But I realized that in mentoring… And I mentor a lot of younger designers now. And then also working at Forum One, I’m a mentor to other designers, and they’re all looking up at me and they’re all taking my advice. And really, I found that that might be my passion. I’ve always been looking for a purpose and passion in this hunger to learn and grow and always adding on new skills to my tool belt.
I’m a creative director, but I went through extensive training in motion graphics and animation a few years back. And I kept asking myself, I was like, what is this new thing going to do for me in my career? What value am I going to leave? What dent can I make in my career? And is it learning the next new thing? And I realized that it’s mentorship. I’ve been so excited to learn that I can really add value to somebody else’s career. And I just found that to be super inspiring.
And so a coworker or colleague of mine, we’ve always talked about this for a long time, about starting some channel dedicated to mentorship. And so we decided to partner up to expand our reach and really make sure that we’re pulling in different perspectives. And so we decided to start the channel, Creative Director Studio, on YouTube. And it’s been a couple months here now, and we’re growing. And it’s a way for me to share what I know, what I’ve learned along the way. And then hopefully, we can inspire the next generation of leaders, of creative leaders, really by sharing what we’ve learned just as a way to give back to the community.
And we’ve got a lot of great plans for the show and thinking about how we’re going to evolve, if we’re going to… What guests we’re bringing in to speak, and really make sure we’re broadening in the voices that happen within creative director studio. And so it’s something we’re working towards. It’s really just a live version of what value I’m giving in my private mentoring sessions when I do those.

Maurice Cherry:
What does success look like for you at this stage in your career?

Corey Jones:
I think for a long time, I was focused on winning awards and doing these different things. And I’ve won someone along the way. I spent a lot of time working with the Smithsonian African American museum. I led to visual design of that. We won some Webby Awards for that. And I was able to win some really good awards in my career. And for a long time, I thought that that was the thing that I wanted as my success metric, and I realized that that’s not it.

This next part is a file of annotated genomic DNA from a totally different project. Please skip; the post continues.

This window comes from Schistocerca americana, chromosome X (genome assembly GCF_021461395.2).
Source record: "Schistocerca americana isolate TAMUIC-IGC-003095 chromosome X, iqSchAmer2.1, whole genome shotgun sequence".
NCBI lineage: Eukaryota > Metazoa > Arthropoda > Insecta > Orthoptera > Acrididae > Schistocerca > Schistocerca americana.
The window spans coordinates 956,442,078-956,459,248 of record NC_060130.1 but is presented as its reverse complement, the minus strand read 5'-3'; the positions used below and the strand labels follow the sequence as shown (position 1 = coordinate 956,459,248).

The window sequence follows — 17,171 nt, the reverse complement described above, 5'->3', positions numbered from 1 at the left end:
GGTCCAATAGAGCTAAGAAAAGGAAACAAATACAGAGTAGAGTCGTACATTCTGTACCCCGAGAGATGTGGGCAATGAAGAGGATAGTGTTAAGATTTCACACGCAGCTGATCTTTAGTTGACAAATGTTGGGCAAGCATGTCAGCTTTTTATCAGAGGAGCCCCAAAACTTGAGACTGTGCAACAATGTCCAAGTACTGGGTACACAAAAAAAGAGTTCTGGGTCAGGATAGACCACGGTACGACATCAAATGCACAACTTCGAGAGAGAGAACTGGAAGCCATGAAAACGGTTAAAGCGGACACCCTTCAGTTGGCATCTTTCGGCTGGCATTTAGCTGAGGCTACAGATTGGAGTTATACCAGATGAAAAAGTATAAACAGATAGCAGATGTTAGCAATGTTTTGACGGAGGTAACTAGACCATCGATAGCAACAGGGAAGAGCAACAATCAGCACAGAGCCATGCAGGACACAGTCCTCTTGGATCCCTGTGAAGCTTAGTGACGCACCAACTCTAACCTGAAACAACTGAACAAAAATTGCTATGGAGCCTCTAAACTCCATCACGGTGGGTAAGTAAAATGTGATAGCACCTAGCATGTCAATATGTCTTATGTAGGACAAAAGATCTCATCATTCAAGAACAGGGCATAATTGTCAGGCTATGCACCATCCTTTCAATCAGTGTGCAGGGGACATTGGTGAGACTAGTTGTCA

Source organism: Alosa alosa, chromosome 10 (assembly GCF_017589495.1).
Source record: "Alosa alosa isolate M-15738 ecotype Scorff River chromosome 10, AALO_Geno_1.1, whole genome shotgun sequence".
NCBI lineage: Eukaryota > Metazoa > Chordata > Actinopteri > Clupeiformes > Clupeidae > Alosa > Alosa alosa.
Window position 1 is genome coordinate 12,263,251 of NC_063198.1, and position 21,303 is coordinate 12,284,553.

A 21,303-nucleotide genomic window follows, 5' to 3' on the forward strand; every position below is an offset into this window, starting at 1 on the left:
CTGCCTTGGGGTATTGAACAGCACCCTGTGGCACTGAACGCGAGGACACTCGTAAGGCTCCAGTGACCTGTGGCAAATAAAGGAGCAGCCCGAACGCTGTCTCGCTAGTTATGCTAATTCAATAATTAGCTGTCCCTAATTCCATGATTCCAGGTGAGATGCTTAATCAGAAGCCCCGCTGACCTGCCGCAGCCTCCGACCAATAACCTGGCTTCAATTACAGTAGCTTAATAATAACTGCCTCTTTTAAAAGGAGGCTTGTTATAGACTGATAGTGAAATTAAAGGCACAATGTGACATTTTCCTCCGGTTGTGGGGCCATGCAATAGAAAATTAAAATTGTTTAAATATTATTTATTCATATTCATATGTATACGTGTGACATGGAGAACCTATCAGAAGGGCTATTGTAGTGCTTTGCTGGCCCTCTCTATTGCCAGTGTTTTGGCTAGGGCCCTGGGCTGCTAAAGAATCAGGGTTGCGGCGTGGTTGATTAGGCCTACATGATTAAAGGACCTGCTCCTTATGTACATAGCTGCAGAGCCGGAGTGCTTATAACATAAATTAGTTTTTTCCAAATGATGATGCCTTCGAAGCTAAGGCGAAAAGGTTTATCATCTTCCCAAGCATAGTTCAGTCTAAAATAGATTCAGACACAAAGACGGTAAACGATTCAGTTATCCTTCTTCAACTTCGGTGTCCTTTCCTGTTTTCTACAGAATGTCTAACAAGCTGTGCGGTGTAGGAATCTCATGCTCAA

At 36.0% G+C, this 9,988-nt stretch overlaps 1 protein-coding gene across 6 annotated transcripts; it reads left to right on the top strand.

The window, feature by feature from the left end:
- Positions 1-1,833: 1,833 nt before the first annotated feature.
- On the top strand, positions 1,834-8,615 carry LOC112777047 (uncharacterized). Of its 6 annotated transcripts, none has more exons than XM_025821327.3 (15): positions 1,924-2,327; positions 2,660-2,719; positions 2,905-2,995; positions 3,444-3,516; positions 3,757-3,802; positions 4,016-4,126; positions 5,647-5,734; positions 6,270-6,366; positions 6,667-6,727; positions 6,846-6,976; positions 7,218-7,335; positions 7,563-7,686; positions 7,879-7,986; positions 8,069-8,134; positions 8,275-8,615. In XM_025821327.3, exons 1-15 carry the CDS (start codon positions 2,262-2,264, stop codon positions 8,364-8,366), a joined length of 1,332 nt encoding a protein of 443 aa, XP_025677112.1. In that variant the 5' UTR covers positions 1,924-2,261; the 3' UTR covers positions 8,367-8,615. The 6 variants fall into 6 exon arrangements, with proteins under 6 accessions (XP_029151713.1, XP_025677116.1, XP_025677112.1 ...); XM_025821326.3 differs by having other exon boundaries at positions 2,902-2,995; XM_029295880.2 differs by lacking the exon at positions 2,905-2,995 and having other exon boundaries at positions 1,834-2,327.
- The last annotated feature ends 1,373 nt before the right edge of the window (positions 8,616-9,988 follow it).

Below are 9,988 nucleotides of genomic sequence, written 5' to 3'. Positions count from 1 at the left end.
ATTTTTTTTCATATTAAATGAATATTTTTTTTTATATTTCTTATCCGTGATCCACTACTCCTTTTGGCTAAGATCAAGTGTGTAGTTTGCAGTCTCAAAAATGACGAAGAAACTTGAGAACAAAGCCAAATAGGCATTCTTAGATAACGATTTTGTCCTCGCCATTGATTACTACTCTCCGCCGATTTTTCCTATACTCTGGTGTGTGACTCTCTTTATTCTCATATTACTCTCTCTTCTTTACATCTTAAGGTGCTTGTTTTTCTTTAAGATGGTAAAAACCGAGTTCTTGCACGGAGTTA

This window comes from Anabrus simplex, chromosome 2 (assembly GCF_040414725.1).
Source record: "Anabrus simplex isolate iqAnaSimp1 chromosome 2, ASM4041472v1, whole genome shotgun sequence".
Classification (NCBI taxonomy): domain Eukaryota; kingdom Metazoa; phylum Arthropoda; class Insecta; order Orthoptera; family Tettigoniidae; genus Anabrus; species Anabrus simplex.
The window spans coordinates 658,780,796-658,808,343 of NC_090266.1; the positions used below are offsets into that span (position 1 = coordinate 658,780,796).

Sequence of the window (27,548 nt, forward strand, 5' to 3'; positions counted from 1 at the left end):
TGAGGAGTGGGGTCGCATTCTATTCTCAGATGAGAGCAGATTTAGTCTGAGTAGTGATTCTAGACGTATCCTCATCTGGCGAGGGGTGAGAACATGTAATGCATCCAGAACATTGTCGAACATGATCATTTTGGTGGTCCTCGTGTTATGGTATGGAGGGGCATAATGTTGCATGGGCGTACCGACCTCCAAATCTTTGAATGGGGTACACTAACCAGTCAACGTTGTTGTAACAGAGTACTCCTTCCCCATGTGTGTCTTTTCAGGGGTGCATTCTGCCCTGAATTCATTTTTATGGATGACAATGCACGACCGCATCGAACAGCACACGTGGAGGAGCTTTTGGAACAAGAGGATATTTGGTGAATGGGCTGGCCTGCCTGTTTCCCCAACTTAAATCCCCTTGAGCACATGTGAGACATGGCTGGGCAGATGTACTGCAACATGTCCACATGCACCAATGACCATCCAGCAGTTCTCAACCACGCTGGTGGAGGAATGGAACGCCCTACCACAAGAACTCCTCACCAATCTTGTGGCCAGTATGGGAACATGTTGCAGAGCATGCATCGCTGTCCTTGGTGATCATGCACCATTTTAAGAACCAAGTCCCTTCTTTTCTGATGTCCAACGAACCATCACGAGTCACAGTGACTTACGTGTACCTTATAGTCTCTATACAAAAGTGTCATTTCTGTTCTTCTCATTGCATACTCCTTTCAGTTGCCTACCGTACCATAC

For me, success is what I’m doing to give back and who I’m lifting up along the way. I am now focused more on mentoring, other designers, mentoring designers, who are like me, look like me. I believe that success is how many people I bring along the ride with me. What can I do with this position I’m in to lift up those around me and make sure that I’m giving back to the creative community, giving back to those of color in design and showing them that they have somebody there to support them and there’s people out there willing to dedicate that time to mentor you?
I didn’t have a lot of mentors, as I said, and so I can be of the mentor that I didn’t have. And so I used the channel, but I also used mentorship as an opportunity to do that. And I think, honestly, I would be happy with my career if I was just able to be that spark in somebody’s career. If I could just do that, if I could just keep doing that, inspire one person, go to the next person, then to the next person and really, really make sure that I’m just giving back to the community. To me, that’s success enough.

Maurice Cherry:
Where do you see yourself in the next five years? What do you want your next chapter to look like?

Corey Jones:
I am enjoying being a creative director in and leading projects. I’m seeing myself diving into just new forms of design. I’m really excited by the new tech coming out. And there’s all this buzz around AI generated creative. I always live and thrive in that area of curiosity, so anything new that’s coming out, I’m on it. I’m willing to dive in and learn. It’s hard to say; five years is a long time from now, so I see myself diving into some new tech and really diving into just really bigger and better or more… I should say more innovative ideas. I see myself heading in that direction.

Maurice Cherry:
Well, just to wrap things up here, where can our audience find out more information about you, about your work, about the sauce? Where can they find all that online?

Corey Jones:
On social media, I’m on Twitter. I use Twitter most for the most part. I’m @coreycreative. You can find me at Corey Creative also on LinkedIn. The barbecue sauce is jonesenbbq.com. Try it out. The best sauce you never tried. And you can also check me out on my YouTube channel at Creative Director Studio. Yeah, that’s where you can find me. I’m always willing to work with people, mentor people, so if those of you out there are looking for mentorship and you need somebody to help you with your career, you can also find me on LinkedIn. Feel free to reach out, happy to connect with anybody.

Maurice Cherry:
All right, sounds good. Well, Corey Jones, I want to thank you so much for coming on the show. I think probably what stands out the most to me from hearing your story and hearing about all of the things that you’re working on is that you’re someone that has drive. And I think that’s rare nowadays because there’s so much that’s available to… For a designer that wants to start out now, you’ve got classes, you’ve got LinkedIn, you’ve got YouTube, you have so much stuff that you may not even have the passion to really become a great designer unless you really have that drive. And it sounds like you’re someone that has just always had that motivation to strive and do more and be better. And I think that’s something that we can all really get inspired by. Thank you so much for coming on the show. I appreciate it.

Corey Jones:
Thank you. It was all my pleasure. I was happy to be here and add to the series. Thanks a lot.